S+H Top Ten: Vampire Weekend
S+H Top Ten is a series in which the Scene+Heard staff rank the ten best songs by one of our favorite artists.
In the midst of an eager and nostalgic build up to Vampire Weekend’s long-awaited fourth album, Scene+Heard took a moment to rank our favorites among the band’s discography. From jangly bops to modern spirituals, here are our picks:
“How am I supposed to pretend
I never want to see you again?”
“Campus” is not one of the many Vampire Weekend songs that showcase their versatility as musicians or shrewdness as songwriters; it’s just a confidently good song. Its upbeat, lighthearted melody tells the story of a beloved college romance. Lead singer Ezra Koenig’s voice is the centerpiece, and the drums and guitar provide a playful backing over which Koenig can profess his heartache. This song is perfect to play on a walk to class or in the shower. After all, we’ve been in his shoes before. With enough sincerity, a simple story is worth telling.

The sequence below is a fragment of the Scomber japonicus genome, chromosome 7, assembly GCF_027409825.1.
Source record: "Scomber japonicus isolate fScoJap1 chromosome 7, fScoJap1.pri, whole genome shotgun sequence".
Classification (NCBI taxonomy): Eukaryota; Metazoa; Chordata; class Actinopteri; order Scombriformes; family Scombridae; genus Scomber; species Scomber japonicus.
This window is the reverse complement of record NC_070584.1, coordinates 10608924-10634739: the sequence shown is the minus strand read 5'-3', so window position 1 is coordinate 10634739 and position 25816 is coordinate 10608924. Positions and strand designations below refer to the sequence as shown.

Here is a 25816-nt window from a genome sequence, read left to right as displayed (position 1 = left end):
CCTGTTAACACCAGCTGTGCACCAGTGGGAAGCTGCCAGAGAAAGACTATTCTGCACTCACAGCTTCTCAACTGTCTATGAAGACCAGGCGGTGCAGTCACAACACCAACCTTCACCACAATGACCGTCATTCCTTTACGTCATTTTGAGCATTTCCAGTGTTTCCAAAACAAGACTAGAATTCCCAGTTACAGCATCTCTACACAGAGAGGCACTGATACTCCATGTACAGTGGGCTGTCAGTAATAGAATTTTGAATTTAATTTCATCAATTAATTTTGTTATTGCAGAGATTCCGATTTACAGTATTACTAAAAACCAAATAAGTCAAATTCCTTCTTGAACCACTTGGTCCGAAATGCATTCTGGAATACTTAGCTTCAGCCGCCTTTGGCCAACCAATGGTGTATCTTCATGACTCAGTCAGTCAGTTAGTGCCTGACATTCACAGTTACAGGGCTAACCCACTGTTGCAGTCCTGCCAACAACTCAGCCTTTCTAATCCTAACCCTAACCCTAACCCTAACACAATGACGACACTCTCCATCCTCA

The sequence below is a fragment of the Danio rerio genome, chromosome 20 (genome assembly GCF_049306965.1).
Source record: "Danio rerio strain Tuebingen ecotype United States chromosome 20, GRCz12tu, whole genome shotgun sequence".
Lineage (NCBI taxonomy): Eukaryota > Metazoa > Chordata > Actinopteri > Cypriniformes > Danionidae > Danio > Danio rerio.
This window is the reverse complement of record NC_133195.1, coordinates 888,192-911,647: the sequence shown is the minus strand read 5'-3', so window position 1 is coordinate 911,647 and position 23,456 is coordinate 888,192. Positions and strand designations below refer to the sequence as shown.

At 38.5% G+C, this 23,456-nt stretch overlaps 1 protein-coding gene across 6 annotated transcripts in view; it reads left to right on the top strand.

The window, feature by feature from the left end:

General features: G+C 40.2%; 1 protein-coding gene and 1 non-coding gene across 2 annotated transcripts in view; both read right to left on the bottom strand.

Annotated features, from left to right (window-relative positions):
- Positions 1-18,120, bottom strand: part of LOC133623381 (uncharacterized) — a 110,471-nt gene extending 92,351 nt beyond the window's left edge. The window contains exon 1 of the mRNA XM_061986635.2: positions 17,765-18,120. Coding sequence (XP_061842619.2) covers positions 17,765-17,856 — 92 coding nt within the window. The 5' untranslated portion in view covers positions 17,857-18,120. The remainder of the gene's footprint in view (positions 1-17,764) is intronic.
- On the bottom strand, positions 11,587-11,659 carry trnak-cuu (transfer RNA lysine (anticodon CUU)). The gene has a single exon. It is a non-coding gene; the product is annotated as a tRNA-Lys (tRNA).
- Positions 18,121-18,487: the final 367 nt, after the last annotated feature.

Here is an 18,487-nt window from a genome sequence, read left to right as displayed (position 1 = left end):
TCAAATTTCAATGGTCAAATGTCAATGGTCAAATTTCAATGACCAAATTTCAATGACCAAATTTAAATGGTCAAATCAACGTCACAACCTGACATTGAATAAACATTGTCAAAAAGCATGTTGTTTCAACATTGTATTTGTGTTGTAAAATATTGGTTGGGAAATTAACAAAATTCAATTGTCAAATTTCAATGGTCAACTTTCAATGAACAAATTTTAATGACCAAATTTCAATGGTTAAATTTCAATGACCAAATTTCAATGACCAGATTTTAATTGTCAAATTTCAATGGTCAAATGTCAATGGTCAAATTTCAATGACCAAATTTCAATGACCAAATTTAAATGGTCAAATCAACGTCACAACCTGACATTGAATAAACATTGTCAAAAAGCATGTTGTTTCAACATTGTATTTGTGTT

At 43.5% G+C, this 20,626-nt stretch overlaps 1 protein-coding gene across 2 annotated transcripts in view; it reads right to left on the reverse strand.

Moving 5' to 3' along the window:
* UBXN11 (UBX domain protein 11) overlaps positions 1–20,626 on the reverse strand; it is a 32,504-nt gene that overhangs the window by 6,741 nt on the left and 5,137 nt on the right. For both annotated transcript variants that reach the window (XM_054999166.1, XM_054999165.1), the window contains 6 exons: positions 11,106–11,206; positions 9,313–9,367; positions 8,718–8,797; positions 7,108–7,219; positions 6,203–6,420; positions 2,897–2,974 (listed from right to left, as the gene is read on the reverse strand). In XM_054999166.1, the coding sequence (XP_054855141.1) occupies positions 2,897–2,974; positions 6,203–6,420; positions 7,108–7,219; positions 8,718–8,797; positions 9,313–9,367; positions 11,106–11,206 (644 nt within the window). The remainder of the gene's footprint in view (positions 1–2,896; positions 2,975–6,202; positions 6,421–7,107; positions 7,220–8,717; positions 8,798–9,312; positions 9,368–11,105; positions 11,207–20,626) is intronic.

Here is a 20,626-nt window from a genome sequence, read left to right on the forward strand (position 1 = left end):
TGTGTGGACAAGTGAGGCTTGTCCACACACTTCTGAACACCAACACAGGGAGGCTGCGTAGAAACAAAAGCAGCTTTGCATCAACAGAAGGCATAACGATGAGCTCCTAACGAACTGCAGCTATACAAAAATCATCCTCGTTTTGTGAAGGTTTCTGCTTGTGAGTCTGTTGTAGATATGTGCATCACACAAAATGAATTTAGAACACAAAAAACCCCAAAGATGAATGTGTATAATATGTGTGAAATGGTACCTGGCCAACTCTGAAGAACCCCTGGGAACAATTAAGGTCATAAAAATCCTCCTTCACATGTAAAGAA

Highlights: Chris Tomson’s varied, gleeful drumming; the instrumental break at 1:23 through the outro verse.
9. Ya Hey
“You won't even say your name
Only ‘I am that I am’
But who could ever live that way?”
“Ya Hey” is perhaps the strongest indicator of Vampire Weekend’s unique ability to join soft melodies and loaded words in a sort of holy matrimony. Koenig and Rostam have packed the track with religious references and blasphemous claims alike, to the point where you can’t really tell if they’re praising God or denouncing him. Despite keeping a consistent, slow beat, it still feels like Ezra is rushing to get somewhere, or like he is eager to say something that didn’t quite make the track’s cut. This all makes the song feel like an existential crisis. “Ya Hey” could easily be a page torn out of the Book of Psalms: it explores religion’s complexity while also being so damn good you can’t help but join in on the hymn.